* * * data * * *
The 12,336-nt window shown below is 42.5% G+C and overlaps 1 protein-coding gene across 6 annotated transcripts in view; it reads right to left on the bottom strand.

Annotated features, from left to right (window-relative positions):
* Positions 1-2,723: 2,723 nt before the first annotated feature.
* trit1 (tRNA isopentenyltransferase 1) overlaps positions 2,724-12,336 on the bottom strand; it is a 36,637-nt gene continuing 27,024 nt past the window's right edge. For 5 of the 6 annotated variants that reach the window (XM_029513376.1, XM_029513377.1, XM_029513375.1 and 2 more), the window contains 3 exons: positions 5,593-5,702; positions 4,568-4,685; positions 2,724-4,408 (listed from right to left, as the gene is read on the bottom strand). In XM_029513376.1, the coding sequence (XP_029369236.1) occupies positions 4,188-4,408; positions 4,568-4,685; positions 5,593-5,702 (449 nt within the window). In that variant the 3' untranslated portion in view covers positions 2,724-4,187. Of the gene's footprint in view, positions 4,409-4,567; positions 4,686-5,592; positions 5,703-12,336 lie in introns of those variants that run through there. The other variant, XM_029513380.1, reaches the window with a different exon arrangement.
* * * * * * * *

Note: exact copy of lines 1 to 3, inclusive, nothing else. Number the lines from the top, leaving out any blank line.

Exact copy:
The 12,336-nt window shown below is 42.5% G+C and overlaps 1 protein-coding gene across 6 annotated transcripts in view; it reads right to left on the bottom strand.

Annotated features, from left to right (window-relative positions):
* Positions 1-2,723: 2,723 nt before the first annotated feature.